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Mr. Mark Zelmer and Ms. Andrea Schaechter

Abstract

This report on Adopting Inflation Targeting describes the trade-offs raised in the formulation of an inflation targeting framework and states the approaches to these trade-offs used by inflation targeting countries. The inherent differences discussed in this report between the six emerging market inflation targeting countries—Brazil, Chile, the Czech Republic, Israel, Poland, and South Africa—and other emerging market countries may shed some light on the preferred starting point and conditions for inflation targeting. Most central banks in emerging market countries have taken important organizational steps to enhance their capacity to apply greater judgment and foster transparency and accountability. These steps can be particularly challenging for emerging market central banks that have traditionally operated with controls and regulations and have been reluctant to communicate their policy intentions and economic outlooks. During the transition to full-fledged inflation targeting, several emerging market countries have confronted the challenge of dis-inflating to the long-run inflation objective.

Mr. Tomás J. T. Baliño, Mr. Charles Enoch, and Mr. William E. Alexander

Abstract

This paper examines the experience of implementing indirect instruments of monetary policy. The experiences of country studies illustrate the variety of circumstances under which indirect instruments of monetary policy have been introduced. Case Studies are presented for Chile, Egypt, Ghana, Indonesia, Mexico, New Zealand, and Poland.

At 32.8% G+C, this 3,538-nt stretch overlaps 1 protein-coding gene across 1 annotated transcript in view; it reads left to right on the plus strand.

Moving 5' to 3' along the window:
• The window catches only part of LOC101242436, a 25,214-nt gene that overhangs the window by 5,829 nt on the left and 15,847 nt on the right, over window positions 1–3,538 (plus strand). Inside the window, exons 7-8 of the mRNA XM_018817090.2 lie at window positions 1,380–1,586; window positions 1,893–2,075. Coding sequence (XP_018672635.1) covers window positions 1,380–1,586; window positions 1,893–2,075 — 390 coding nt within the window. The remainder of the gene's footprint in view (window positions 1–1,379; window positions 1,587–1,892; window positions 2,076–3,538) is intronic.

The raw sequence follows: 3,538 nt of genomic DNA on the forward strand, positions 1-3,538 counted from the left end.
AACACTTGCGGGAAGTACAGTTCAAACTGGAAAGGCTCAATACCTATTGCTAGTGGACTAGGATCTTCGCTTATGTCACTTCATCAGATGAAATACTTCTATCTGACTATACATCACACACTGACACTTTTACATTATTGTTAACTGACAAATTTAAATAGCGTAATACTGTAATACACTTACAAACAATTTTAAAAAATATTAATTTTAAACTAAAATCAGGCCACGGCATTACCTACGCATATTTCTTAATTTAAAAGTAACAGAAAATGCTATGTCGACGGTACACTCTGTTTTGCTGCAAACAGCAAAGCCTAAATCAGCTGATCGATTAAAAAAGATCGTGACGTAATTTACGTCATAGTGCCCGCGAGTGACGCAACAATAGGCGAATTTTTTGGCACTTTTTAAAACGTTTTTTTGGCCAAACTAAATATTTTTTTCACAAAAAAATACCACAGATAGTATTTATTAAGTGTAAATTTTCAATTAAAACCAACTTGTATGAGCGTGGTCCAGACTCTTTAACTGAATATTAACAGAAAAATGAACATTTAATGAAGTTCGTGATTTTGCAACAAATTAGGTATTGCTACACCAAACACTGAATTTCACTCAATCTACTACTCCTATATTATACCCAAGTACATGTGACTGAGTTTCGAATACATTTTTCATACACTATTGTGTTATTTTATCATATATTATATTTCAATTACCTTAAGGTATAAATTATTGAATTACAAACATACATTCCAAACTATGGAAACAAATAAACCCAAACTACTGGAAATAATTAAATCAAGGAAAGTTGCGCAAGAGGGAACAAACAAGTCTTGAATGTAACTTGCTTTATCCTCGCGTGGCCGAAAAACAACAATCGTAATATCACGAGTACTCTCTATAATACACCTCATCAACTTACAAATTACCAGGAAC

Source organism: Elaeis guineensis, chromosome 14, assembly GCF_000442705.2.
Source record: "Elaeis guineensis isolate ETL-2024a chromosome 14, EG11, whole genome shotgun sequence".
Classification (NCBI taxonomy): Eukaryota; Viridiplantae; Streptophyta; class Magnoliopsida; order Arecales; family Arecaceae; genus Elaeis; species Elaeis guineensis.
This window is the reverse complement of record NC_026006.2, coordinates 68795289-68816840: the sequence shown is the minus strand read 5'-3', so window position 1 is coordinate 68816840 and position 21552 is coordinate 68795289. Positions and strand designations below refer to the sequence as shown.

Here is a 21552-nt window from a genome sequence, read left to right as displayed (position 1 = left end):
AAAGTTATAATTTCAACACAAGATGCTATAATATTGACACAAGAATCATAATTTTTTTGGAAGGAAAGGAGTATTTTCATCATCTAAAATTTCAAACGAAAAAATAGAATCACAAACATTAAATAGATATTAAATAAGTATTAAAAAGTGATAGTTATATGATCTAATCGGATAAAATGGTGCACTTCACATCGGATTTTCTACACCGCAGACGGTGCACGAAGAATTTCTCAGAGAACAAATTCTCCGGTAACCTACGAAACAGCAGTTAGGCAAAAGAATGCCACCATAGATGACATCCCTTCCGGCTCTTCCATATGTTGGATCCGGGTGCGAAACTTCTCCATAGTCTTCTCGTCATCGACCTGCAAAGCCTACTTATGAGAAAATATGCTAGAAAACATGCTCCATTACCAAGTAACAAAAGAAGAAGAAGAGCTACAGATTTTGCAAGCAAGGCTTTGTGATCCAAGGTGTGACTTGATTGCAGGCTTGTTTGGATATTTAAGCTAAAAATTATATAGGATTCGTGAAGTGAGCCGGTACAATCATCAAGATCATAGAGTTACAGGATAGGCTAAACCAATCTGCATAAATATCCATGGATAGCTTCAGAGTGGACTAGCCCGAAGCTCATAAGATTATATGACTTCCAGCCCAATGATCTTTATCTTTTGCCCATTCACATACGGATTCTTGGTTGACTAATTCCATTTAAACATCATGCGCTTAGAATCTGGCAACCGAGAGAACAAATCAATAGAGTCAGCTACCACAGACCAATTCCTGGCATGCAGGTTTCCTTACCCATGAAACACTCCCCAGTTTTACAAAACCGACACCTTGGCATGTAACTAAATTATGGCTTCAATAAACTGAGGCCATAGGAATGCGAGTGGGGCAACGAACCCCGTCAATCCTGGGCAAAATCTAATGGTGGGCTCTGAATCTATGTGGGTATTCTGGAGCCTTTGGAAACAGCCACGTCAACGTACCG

Mr. Jose Martelino, Mr. S. Nuri Erbas, Mr. Adnan Mazarei, Ms. Sena Eken, and Mr. Paul Cashin

Abstract

This paper provides background information on the Lebanese economy, based on an analysis of the economic consequences of war, and discusses several issues that will be central to Lebanon's prospects for recovery

International Monetary Fund

Abstract

This study examines the challenges and issues facing policymakers in highly dollarized economies. Focusing on Cambodia, which achieved almost complete dollarization during 1991-95, the authors review recent developments in the literature on dollarization and examine the costs and benefits of dollarization in Cambodia, including the ensuing macroeconomic policy implications. They carry out an econometric estimation of cash foreign currency circulation in Cambodia in order to gauge the degree of dollarization. In addition to this analysis, the authors present a short description of Cambodia’s economic, financial, and structural background.

Mr. Hans O. Schmitt

Abstract

This paper reviews economic stabilization and growth in Portugal during the 1970s. Following a decade of rapid growth with external equilibrium, the Portuguese economy in the early 1970s suffered a series of major shocks. The paper highlights that the problem of managing economic growth with a balance-of-payments constraint was new to Portugal. The paper reviews the issues that had to be resolved to develop an effective program. The economic outturn is also critically examined in this paper.

Mr. Robert J. Corker and Ms. Wanda S Tseng

Abstract